One of the best things you can do is research and ask questions. Ask, research, implement, rinse and repeat. The day I joined my gym, “No Excuse Workout”, I returned that evening for the boxing class they had. The trainer at the time taught other circuit classes. I’d frequent his classes and we all worked like animals. People of all ages were there. This instilled the workout ethic that I was looking for and now possess. After he left, other instructors came in. Both great individuals. I also worked out with individuals whom either matched my athletic goals or my work ethic. Also one of the instructors taught me about creating body weight routines in certain orders or would give me ideas or goals to shoot for based off their own performance and my performance skyrocketed. Now I lift weights with him, and once again everything has skyrocketed. What we do now is known by his term “Supreme Ideology.”
The lesson in that is to find people who are going where you are going or are already there and talk to them. Talk to the staff members. You’ll notice people who are in the trenches have no problem trading or giving advice, or tips to those who are already working hard. It’s kind of like the adage, “God helps those who help themselves.”
Specifically, I workout six days a week. Three of those days I lift weights, not counting weighted ab work or calf work. I do cardio six out of those six workout days. Everything is high intensity. We do super sets and other rapidly changing rep schemes. You can say some of the workout schemes are Crossfit-inspired. I don’t usecCardio machines. I take circuit classes (which comprise of body weight exercises and much more), and boxing for my cardio. I’m a big fan of bodyweight exercises.
Things like burpees, combined with Pull Ups, acrobatic looking stuff. Sometimes I’ll go online and look for stuff, repeat it, put a twist on it or just dream up stiff in my head. If you’ve ever watched the commercial for “Insanity”, then that’s the best way I can describe what type of cardio I do. It’s awesome, challenging and very rewarding. I’m also a big fan of Yoga. It was Yoga that taught me how to do burpees. It’s also fun and great for burning calories and building your core and balance.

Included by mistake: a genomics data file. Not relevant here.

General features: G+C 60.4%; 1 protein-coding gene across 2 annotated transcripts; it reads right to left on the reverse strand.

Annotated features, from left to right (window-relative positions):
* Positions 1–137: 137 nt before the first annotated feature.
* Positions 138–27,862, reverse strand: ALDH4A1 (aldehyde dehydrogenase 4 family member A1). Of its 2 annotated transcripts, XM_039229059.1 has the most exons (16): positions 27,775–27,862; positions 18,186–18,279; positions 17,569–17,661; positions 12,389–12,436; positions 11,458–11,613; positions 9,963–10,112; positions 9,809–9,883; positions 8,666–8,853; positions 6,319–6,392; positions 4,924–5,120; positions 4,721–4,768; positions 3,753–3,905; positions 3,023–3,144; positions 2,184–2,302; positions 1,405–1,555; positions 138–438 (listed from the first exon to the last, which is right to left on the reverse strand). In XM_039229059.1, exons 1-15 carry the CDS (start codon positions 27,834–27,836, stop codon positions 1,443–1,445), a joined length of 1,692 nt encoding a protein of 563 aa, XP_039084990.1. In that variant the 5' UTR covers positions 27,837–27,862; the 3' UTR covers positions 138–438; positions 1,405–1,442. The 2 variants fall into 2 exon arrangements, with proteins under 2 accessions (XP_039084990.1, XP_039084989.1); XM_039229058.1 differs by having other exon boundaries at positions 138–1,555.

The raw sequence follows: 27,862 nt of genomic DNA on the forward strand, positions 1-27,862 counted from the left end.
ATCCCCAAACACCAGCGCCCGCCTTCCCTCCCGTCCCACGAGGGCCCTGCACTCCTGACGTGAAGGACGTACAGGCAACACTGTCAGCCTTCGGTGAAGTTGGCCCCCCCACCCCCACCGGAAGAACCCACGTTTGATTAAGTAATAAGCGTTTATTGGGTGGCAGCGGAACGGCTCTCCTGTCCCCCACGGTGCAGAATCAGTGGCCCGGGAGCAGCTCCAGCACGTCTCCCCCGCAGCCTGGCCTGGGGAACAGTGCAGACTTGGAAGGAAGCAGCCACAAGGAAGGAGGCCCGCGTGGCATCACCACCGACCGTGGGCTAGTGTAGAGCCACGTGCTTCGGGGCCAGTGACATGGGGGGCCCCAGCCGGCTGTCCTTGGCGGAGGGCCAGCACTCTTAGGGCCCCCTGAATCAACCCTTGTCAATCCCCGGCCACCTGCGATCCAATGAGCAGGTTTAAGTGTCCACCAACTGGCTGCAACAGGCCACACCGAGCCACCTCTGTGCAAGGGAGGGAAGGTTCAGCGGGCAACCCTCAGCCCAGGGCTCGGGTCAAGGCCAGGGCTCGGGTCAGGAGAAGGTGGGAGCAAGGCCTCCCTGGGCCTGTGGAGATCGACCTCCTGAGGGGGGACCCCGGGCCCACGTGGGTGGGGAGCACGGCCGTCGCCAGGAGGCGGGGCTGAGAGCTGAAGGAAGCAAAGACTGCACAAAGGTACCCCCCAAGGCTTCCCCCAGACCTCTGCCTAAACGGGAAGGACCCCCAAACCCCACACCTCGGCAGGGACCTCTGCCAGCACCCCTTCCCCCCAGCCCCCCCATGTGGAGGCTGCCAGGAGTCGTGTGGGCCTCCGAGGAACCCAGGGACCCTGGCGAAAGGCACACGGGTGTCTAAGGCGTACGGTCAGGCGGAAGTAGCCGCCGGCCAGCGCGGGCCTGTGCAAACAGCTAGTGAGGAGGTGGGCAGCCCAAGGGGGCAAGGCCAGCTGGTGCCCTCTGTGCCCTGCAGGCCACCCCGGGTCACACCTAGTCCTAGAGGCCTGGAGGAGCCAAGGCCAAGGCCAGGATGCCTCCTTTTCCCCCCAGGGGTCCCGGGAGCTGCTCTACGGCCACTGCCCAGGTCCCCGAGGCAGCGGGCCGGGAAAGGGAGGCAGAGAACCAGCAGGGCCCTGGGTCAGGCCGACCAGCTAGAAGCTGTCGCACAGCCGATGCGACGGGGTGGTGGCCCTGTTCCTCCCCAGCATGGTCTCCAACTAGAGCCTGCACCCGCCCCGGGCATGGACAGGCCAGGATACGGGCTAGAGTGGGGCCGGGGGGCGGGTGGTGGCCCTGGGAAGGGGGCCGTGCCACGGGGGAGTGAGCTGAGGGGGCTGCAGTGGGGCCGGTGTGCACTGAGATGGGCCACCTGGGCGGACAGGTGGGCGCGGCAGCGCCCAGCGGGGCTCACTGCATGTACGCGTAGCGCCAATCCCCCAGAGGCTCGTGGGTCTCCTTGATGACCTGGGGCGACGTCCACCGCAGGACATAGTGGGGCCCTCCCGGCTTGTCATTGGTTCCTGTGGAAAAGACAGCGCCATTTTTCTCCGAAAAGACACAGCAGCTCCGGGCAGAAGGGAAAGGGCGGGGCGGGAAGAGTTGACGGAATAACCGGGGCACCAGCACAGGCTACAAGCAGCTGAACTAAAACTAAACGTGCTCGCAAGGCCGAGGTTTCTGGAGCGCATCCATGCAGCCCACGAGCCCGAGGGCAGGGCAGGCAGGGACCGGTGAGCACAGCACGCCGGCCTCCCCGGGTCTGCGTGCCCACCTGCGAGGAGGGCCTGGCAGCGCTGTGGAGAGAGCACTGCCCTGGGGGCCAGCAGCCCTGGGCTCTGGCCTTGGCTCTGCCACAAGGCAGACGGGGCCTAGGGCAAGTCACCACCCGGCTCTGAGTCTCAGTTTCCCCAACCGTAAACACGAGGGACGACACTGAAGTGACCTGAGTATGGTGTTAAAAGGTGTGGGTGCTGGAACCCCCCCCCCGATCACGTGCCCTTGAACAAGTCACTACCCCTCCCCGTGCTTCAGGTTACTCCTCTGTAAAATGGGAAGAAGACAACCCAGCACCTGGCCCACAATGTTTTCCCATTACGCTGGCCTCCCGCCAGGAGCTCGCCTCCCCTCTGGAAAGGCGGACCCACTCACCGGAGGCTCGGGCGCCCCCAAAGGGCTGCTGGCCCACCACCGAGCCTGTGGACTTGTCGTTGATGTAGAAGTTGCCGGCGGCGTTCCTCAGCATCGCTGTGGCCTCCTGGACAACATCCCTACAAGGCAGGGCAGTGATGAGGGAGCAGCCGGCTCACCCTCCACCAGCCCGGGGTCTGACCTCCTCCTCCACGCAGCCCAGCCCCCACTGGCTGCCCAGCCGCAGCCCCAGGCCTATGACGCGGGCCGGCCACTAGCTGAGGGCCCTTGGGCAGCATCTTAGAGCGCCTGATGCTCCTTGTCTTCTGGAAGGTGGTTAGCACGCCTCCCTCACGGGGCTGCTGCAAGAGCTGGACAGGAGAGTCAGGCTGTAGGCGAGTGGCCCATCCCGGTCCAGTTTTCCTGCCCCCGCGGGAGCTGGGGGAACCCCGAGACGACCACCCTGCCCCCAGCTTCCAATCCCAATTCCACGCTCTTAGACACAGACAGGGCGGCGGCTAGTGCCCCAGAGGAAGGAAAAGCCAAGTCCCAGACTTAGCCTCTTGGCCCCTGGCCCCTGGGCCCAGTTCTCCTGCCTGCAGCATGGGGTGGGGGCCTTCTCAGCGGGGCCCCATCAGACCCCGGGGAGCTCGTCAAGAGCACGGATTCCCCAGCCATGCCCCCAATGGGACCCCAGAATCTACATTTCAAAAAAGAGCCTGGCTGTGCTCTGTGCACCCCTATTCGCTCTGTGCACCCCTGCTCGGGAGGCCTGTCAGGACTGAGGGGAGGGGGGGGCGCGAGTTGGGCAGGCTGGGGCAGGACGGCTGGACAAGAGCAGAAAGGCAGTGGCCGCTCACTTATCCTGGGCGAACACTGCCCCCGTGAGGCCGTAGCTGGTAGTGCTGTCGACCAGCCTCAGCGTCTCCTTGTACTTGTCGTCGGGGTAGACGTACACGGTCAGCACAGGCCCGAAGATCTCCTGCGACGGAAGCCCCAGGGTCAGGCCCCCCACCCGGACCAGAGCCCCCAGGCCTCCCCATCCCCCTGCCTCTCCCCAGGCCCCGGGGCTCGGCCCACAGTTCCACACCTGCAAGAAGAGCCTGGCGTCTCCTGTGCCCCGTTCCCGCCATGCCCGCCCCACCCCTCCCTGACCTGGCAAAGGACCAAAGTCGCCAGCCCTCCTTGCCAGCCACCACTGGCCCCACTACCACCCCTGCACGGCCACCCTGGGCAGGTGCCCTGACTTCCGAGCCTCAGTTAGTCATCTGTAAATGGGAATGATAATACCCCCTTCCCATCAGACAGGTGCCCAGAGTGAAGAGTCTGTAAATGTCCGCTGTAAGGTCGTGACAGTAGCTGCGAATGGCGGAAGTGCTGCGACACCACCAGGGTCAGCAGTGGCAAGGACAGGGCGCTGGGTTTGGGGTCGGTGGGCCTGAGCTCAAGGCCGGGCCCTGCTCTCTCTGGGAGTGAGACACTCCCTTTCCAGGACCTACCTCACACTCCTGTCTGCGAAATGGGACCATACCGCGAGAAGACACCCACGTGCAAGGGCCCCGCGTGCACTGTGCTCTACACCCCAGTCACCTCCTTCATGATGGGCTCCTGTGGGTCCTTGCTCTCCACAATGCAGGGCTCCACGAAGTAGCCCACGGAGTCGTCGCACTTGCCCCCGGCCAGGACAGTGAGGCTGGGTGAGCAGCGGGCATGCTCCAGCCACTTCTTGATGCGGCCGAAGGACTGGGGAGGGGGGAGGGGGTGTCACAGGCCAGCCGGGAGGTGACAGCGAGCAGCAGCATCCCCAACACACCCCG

Again everything I do involves intensity. Don’t go in there already making excuses for yourself. Become the animal, a gladiator! If you go in there with your box of excuses, then I must say you’ve already failed. Unless you have a doctor’s warning or you’re that much mentally scarred from an injury, then you can do just about any exercise in there. Go in there ready to deposit some heavy sweat equity! Your goal should be to look like you just jumped in the ocean. You’re not just working out, you’re training! Don’t be afraid of the “MAN” exercises (for both men and women!). Deadlifts, squats, cleans (My personal favorite exercise), bench dumbbell presses, and everything else. Learn the riddle of steel! Tote that iron! Get up under that weight, and lift safe and lift hard! You don’t have to use the heaviest weight in the world but challenge yourself! Pull ups, push ups, dips, do it all. Time wise, it’s less about how much time in the gym or how many sets of how many reps and more about intensity (that magic word) within that time. Personally I judge my shirt. If my shirt is clear or if I’m taking heavy breaths (not painful breaths), then my workout was on point. Find ways to motivate yourself, when you find your “why”, the how, what when and where will be much simpler.
You’ve also changed your diet. What’s been your most drastic dietary change?
I guess you can say everything. I use to eat a Steak Bagel every Friday after my haircut. I’d eat Digourno pizzas once or twice a week thinking that I was getting a deal on some pizza. For those who work downtown, it’s so easy to eat unhealthy and not know it. You’ll even tell yourself that it’s ok because “you’re not doing it everyday.” Now I can say I haven’t eaten a burger from McDonald’s in over two years! I once went in McDonald’s everyday just for the free coffee they had that week!